Sandra Oh accepts the Best Performance by an Actress in a Television Series Drama award during the 76th Annual Golden Globe Awards on Jan. 6, 2019.
Paul Drinkwater—NBCUniversal/Getty Images

Sandra Oh won her first Golden Globe for a supporting role on Shonda Rhimes’ TV juggernaut Grey’s Anatomy, where she spent nearly a decade inhabiting perfectionist “double doctor” Cristina Yang. Only after leaving that role did she take center stage as the titular frustrated British intelligence agent in the BBC America spy thriller Killing Eve, for which she earned her first lead actress Globe in 2019—and became the first woman of Asian descent to win two Golden Globes. Born in Canada to South Korean parents (who walked the red carpet with her on the night she made history), Oh has used her platform to advocate for immigrants, women and people of color in Hollywood and beyond.

Yalitza Aparicio

First indigenous woman to be nominated for a Best Actress Oscar, Jan. 22

Yalitza Aparicio hugs Alfonso Cuaron after Cuaron won the Cinematography award for 'Roma' during the 91st Annual Academy Awards on Feb. 24, 2019.
Kevin Winter—Getty Images

Yalitza Aparicio had no acting experience when Alfonso Cuarón cast her in his deeply personal 2018 film, Roma. (She was planning to become a schoolteacher.) But she earned a Best Actress Oscar nomination this year with her very first role and became the first indigenous woman to ever be nominated in that category. She has helped ignite a movement for indigenous representation and visibility in her home country, gracing the cover of popular magazines like Vogue Mexico and serving as a United Nations UNESCO goodwill ambassador for indigenous peoples.

Cardi B

First solo female artist to win Best Rap Album Grammy Award, Feb. 10

Cardi B accepts the Grammy for Best Rap Album during the 61st Annual Grammy Awards in Los Angeles, on Feb. 10, 2019.
Emma McIntyre—The Recording Academy/Getty Images

New York hip-hop star Cardi B became a household name in 2017 when her breakout hit song “Bodak Yellow” topped the Billboard chart for three consecutive weeks. But it was in February 2019 that she cemented her success with a history-making nod from the industry, becoming the first solo female artist to win Best Rap Album at the Grammys for her debut album, Invasion of Privacy. Since the Grammys began handing out awards in this category in 1995, the only other woman to win was Lauryn Hill, as part of the group Fugees in 1997.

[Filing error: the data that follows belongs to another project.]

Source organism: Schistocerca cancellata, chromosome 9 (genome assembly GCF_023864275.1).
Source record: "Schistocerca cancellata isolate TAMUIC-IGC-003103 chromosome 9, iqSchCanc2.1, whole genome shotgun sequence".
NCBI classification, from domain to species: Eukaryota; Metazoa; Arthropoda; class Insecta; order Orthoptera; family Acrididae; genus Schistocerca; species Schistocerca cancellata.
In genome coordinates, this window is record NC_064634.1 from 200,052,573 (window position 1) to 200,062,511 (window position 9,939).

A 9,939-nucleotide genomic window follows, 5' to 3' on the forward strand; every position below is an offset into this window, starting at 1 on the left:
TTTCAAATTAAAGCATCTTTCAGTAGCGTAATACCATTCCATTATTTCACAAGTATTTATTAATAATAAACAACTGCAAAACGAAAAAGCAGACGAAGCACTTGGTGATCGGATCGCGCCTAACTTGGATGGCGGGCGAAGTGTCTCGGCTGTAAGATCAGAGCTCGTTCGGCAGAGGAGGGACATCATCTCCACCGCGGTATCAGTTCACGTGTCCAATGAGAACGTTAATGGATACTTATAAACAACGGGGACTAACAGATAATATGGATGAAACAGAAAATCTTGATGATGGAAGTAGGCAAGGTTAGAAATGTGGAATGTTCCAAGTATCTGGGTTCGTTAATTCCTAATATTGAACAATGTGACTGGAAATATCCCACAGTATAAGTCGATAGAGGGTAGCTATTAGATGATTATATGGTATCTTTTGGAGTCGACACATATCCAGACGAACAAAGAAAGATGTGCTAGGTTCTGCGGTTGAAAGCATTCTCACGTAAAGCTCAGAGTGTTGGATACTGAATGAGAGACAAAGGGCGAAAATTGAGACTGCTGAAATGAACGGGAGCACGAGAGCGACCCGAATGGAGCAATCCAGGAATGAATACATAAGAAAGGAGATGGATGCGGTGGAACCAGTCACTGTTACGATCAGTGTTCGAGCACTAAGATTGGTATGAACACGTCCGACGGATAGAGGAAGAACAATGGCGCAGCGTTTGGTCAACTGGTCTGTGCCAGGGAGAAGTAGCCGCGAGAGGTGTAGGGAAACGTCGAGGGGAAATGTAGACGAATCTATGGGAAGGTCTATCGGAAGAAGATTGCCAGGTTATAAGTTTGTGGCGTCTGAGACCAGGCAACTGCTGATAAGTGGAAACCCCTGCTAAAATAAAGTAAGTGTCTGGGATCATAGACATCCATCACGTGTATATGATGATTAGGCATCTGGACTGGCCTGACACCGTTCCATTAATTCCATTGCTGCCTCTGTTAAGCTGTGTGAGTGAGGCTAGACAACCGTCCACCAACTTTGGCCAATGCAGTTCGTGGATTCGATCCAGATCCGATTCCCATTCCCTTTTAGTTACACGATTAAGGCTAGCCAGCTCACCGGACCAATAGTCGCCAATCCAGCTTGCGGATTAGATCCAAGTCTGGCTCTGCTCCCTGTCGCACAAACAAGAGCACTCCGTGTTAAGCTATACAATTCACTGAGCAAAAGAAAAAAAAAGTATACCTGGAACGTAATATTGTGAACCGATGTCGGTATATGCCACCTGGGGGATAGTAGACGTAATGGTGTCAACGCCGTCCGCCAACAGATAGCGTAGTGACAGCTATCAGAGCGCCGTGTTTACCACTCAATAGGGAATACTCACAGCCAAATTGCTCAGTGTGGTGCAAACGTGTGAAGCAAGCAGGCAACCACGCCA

Ruth E. Carter

First black person to win an Oscar for costume design, Feb. 24

Ruth E. Carter accepts the Costume Design award for 'Black Panther' during the 91st Annual Academy Awards on Feb. 24, 2019.
Kevin Winter—Getty Images

For three decades, Ruth E. Carter has been bringing heroes of black history to life on the screen with her costumes, from Joseph Cinqué in Steven Spielberg’s Amistad to Spike Lee’s Malcolm X to the Martin Luther King Jr. of Ava DuVernay’s Selma. Carter’s foray into the fictional heroism of Wakanda in Black Panther—albeit one rooted in the real-world consequences of colonialism and racism—defined the afrofuturistic look of that movie. She became the first black woman to win an Oscar for costume design.

Mikaela Shiffrin

First skier to win 17 World Cup races in one alpine ski season, March 18

Mikaela Shiffrin of USA competes during the Audi FIS Alpine Ski World Cup Men's and Women's Super G in Soldeu Andorra on March 14, 2019.
Alexis Boichard—Agence Zoom/Getty Images

American Mikaela Shiffrin became the first skier to win 17 World Cup races in one alpine ski season, when she won the gold in the Slalom at the 2019 World Championships in Andorra on March 18. Not only that, but her spectacular run also made her the first skier to win the World Cup title in four separate events in one season—and on Nov. 23, she became the first skier with 41 World Cup Slalom wins, breaking a more than 30-year-old record set by Ingemar Stenmark.

Karen Uhlenbeck

First woman to win the Abel Prize for mathematics, March 19

Karen Uhlenbeck at the Institute for Advanced Study in Princeton, N.J., March 27, 2019.